Global Policy Forum

UN Secretariat Keeps Distance from Hamas


By Haider Rizvi

Inter Press Service
April 14, 2006

While those running the affairs of the United Nations seem ready to embrace U.S. and Israeli moves to boycott the Palestinian leadership, independent analysts and observers wonder if such an approach will produce anything but another cycle of violence and bloodshed.

Despite overwhelming support for the Palestinians in the U.N. General Assembly and the Security Council, U.N. officials are making it clear that they will no longer have unrestricted political contacts with the Palestinian Authority. "The situation before and after the election is not the same," Stephane Dujarric, spokesman for Secretary-General Kofi Annan, told reporters Tuesday, adding that the new policy requires U.N. officials to seek permission from Annan before talking to the Hamas-led Palestinian government.

Hamas, which came to power after a landslide victory in the recent Palestinian elections, is considered by the U.S, Israel and some European nations to be a terrorist organisation. Critics say the U.N. decision to boycott Hamas cannot be justified because neither the 191-member General Assembly nor the 15-member Security Council has ever passed any resolution declaring it a terrorist organisation.

"It's one thing for the U.S. to run roughshod on international legality. It's quite another thing for the U.N., our last hope for a world system based on rule of law, to consider following suit," says Nasser Aruri, author of several books and professor (emeritus) of political science at the University of Massachusetts in Dartmouth.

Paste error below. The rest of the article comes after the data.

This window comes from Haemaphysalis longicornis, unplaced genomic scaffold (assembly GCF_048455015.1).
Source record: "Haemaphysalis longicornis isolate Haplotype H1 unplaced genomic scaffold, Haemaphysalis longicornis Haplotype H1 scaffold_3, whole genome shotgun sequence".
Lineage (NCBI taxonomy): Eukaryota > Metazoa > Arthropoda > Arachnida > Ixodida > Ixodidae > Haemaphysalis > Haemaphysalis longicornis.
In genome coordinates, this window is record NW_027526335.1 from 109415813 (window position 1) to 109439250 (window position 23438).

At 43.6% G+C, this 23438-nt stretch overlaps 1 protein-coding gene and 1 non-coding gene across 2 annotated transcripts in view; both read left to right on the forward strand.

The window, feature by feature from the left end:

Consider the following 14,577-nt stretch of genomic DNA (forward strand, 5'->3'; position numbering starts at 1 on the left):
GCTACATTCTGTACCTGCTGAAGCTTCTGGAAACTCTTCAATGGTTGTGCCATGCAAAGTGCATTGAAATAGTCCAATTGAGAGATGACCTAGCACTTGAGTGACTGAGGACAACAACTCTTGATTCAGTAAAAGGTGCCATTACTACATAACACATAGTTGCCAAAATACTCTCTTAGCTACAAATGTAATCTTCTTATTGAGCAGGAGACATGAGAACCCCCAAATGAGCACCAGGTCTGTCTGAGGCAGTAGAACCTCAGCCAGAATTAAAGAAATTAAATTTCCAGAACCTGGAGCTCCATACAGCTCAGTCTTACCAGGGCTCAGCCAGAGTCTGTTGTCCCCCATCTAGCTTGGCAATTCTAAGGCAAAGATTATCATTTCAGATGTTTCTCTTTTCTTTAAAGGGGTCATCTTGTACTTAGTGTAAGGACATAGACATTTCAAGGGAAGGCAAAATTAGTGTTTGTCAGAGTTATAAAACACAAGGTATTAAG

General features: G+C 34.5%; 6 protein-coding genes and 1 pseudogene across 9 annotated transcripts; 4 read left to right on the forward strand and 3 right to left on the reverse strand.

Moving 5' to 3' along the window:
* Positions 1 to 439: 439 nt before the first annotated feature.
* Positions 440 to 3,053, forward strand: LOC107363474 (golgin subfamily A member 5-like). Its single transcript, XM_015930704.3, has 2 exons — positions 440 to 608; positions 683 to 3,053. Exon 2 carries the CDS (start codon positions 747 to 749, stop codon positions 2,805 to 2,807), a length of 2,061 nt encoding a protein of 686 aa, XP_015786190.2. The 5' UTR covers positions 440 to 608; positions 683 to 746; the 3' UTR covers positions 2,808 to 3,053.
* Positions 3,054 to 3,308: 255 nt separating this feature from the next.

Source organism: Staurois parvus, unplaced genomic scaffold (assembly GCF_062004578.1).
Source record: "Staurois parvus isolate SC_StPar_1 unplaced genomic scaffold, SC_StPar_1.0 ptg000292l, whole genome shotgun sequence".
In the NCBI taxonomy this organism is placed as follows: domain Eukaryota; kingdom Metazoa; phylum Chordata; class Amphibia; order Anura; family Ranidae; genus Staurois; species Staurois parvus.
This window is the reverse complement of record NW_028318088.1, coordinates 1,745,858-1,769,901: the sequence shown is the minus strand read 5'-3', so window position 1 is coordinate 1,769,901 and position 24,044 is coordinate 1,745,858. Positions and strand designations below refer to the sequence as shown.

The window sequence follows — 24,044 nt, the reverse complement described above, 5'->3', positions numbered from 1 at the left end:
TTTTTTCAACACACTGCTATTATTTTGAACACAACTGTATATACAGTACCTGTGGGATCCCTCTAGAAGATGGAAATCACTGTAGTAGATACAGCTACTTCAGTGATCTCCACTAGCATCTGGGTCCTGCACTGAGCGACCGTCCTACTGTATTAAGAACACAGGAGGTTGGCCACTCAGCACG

Annan's decision to maintain a distance from the new Palestinian Authority appears to be in reaction to Hamas's refusal to recognise Israel, but observers say that is unfair because Israel, which has violated a number of international agreements, has also never recognised Palestine and refuses to renounce violence against the Palestinian people. "We may not question the pursuit of immoral policies by the U.S. and Israel," says Prof. Aruri, "but the adherence of the EU and the U.N. to a variant of the boycott imposed on an elected Palestinian government, as well as a people battered by a brutal occupation, is surprising,"

Despite its decision to have restrained relations with Palestinian officials, the U.N. says it will continue its work related to humanitarian aid in the Occupied Territories. However, those closely watching the Palestinian situation say the cuts in aid by the U.S. and the European Union are already causing hardship for ordinary Palestinians. Palestinians who are registered with the U.N. refugee agency UNRWA are expected to get some food, although supplies are running out due to an Israeli blockade around Gaza and the rest of the Occupied Territories, according to humanitarian aid activists.

The Palestinian Authority owes salaries to some 150,000 civil servants, who together with their families account for one-third of the Palestinian population. Most of them have not been paid for weeks, and have no idea if or how they will be. "They are quickly slipping into poverty," says Nadia Hijab, senior fellow at the Washington-based Institute for Palestine Studies, an independent, non-profit Arab research organisation that is devoted to a better understanding of the question of Palestine. "What's even worse is the climate of fear and uncertainty among aid organisations because they do not know how far their staffers could go in dealing with the Palestinian officials who are liable for prosecution in the U.S."